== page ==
Ban Athlets Who Dont Use Steroids

Isn’t it
time for the brainwashed public to know the truth about steroids? In their
ideological zeal to ban “performance enhancing” drugs, national
governments and the various local and international sports federations have
ignorantly and self-righteously declared that steroid use is cheating,
dangerous, and stupid. In fact, in general, it is neither dangerous nor stupid
and it is cheating only because it has been capriciously commanded to be so.

In the
first place, with respect to the alleged danger, people ought to know that
there are dozens of steroids and it would be absurd to imagine that their risks
are identical. Moreover, steroids come in two broad classes – the orals and the
injectables. It is true that most of the orals have associated hazards but not
a single one of them is as hazardous as smoking or drinking. The principle
dangers of the injectables result from overdosing and, even so, they are mainly
such alarming matters as acne and severe headache. Every legally obtainable
prescription drug comes with a warning of dozens of worse side effects.

But what is that to you and me? Why should we legislate what risks people
should run unless they can interfere with the rest of us? In our democratic,
capitalist society many persons risk their last few dollars to start up
businesses which will probably fail. We do not stop them. If and when they
become multimillionaires we congratulate them. We don’t permit people to drive
without seatbelts because their accidents drive up insurance rates for the rest
of us but we let people engage in the far riskier business of climbing
mountains since the danger is mainly self-regarding. So enough virtue-parading

As for the so-called cheating, who really are the cheaters? The average steroid
user spends about $100-150 per month while the supplement industries grow rich
on suckering in the hundreds of thousands, possibly millions, of foolish people
spending up to $1000 per month on a variety of mumbo jumbo: androstenedione, 4-androstenedione,
19-androstenedione, androstenediol and the several 4, 5, 17, and 19 varieties
of androstenediol, tribulus terrestris, enzymatic conversion accelerators,
growth hormone stimulators, hormone-releasing peptides, testosterone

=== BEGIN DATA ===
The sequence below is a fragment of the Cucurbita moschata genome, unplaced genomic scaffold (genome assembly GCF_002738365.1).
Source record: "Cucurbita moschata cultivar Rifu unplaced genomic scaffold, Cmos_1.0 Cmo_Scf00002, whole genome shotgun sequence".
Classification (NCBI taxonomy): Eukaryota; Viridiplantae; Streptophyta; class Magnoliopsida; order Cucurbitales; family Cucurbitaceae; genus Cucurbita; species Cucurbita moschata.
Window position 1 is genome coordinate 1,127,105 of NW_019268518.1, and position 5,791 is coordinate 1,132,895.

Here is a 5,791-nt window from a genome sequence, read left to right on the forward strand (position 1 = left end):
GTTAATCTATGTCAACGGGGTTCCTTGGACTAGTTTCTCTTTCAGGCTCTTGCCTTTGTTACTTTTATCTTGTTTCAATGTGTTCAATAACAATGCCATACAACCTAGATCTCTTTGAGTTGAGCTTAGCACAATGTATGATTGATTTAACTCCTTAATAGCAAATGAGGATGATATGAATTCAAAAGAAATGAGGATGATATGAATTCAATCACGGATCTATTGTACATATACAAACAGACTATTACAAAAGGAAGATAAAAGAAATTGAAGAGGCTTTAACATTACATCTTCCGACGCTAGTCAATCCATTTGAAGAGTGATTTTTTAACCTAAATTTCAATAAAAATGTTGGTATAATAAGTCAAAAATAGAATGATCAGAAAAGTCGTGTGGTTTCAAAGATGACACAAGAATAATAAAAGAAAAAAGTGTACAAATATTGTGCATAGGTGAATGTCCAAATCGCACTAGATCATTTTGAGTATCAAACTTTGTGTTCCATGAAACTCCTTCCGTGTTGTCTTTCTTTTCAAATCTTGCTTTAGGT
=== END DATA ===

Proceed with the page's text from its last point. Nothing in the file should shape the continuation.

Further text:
“boosters”, dozens of magical herbs and a ridiculous number of
“non drugs” with unpronouncable names so they are always abbreviated
such as HMB and DHEA. On top of all this, these folks who tend to be more
affluent than steroid users, are pumping protein powders into their milk – $9
per day – and gobbling down protein candy bars – up to $3 each – while saving a
bit of energy for screaming “Foul! Cheater!” at the poor steroid
user. They are told by the manufacturers and distributors of these outlandish
products that they look like steroids, feel like steroids and work like
steroids. So? Why not ban them like steroids?

But I say ban them and only them. For one thing, they don’t work as well as
steroids. More importantly, what care I as a fan that someone sets a remarkable
record because he used steroids? I pay money to see sporting events and I am
entitled to an athlete’s very best. Isaac Stern can afford a violin that few
violinists and no high school orchestra player can afford. Is he taking unfair
advantage of them? If I pay $60 to hear Stern and learn his tone was not up to
par because he was too lazy to bring his own violin and borrowed a $50 one from
a high school kid, I justifiably want my money back. What care I that he
usually plays upon a $200,000 instrument? I am not bothered by this; I want his
very best. Likewise, I want the very best an athlete can give me. I don’t want
to watch athletes who could have done better if only they had used steroids.
Talk of steroid performance as unnatural is as ridiculous as complaining about
artificial hearts. As for me I plan to have a T-shirt made for me that will
read on its front: “Use steroids or go home. Enough of crying and

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